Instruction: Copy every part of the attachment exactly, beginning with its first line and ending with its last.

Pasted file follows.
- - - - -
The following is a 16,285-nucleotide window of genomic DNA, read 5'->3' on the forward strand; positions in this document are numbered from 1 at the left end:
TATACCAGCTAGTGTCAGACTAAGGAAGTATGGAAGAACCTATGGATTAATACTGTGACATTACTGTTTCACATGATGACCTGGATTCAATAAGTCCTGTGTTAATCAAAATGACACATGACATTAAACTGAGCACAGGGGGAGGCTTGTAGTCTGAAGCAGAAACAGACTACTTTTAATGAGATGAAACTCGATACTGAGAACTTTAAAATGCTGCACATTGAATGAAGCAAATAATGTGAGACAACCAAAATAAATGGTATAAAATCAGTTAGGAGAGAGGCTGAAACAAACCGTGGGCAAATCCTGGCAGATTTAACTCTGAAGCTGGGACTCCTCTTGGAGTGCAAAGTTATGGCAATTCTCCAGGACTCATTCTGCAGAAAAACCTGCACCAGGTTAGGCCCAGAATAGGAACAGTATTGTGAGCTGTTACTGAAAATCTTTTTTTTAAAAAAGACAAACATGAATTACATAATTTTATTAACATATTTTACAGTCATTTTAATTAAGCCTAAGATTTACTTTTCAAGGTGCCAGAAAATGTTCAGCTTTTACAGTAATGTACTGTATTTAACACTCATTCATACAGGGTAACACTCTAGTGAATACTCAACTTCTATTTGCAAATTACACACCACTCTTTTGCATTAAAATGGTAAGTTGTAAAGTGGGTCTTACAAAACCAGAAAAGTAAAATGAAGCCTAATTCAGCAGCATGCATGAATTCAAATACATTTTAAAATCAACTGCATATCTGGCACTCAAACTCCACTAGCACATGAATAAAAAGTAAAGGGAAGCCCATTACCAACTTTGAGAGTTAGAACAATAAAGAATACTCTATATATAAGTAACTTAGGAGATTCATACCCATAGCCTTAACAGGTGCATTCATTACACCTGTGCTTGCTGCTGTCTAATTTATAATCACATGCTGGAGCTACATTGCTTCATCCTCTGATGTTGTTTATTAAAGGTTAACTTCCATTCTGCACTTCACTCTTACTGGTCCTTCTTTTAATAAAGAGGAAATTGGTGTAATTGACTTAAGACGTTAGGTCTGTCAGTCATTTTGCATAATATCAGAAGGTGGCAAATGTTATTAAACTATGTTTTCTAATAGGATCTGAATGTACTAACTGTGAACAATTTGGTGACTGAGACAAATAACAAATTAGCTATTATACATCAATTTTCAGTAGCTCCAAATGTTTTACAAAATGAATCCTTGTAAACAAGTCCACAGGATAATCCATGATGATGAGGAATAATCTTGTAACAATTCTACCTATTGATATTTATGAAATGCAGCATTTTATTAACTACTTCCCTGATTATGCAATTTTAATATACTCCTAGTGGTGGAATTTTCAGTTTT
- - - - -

The following is a 16,285-nucleotide window of genomic DNA, read 5'->3' on the forward strand; positions in this document are numbered from 1 at the left end:
TATACCAGCTAGTGTCAGACTAAGGAAGTATGGAAGAACCTATGGATTAATACTGTGACATTACTGTTTCACATGATGACCTGGATTCAATAAGTCCTGTGTTAATCAAAATGACACATGACATTAAACTGAGCACAGGGGGAGGCTTGTAGTCTGAAGCAGAAACAGACTACTTTTAATGAGATGAAACTCGATACTGAGAACTTTAAAATGCTGCACATTGAATGAAGCAAATAATGTGAGACAACCAAAATAAATGGTATAAAATCAGTTAGGAGAGAGGCTGAAACAAACCGTGGGCAAATCCTGGCAGATTTAACTCTGAAGCTGGGACTCCTCTTGGAGTGCAAAGTTATGGCAATTCTCCAGGACTCATTCTGCAGAAAAACCTGCACCAGGTTAGGCCCAGAATAGGAACAGTATTGTGAGCTGTTACTGAAAATCTTTTTTTTAAAAAAGACAAACATGAATTACATAATTTTATTAACATATTTTACAGTCATTTTAATTAAGCCTAAGATTTACTTTTCAAGGTGCCAGAAAATGTTCAGCTTTTACAGTAATGTACTGTATTTAACACTCATTCATACAGGGTAACACTCTAGTGAATACTCAACTTCTATTTGCAAATTACACACCACTCTTTTGCATTAAAATGGTAAGTTGTAAAGTGGGTCTTACAAAACCAGAAAAGTAAAATGAAGCCTAATTCAGCAGCATGCATGAATTCAAATACATTTTAAAATCAACTGCATATCTGGCACTCAAACTCCACTAGCACATGAATAAAAAGTAAAGGGAAGCCCATTACCAACTTTGAGAGTTAGAACAATAAAGAATACTCTATATATAAGTAACTTAGGAGATTCATACCCATAGCCTTAACAGGTGCATTCATTACACCTGTGCTTGCTGCTGTCTAATTTATAATCACATGCTGGAGCTACATTGCTTCATCCTCTGATGTTGTTTATTAAAGGTTAACTTCCATTCTGCACTTCACTCTTACTGGTCCTTCTTTTAATAAAGAGGAAATTGGTGTAATTGACTTAAGACGTTAGGTCTGTCAGTCATTTTGCATAATATCAGAAGGTGGCAAATGTTATTAAACTATGTTTTCTAATAGGATCTGAATGTACTAACTGTGAACAATTTGGTGACTGAGACAAATAACAAATTAGCTATTATACATCAATTTTCAGTAGCTCCAAATGTTTTACAAAATGAATCCTTGTAAACAAGTCCACAGGATAATCCATGATGATGAGGAATAATCTTGTAACAATTCTACCTATTGATATTTATGAAATGCAGCATTTTATTAACTACTTCCCTGATTATGCAATTTTAATATACTCCTAGTGGTGGAATTTTCAGTTTT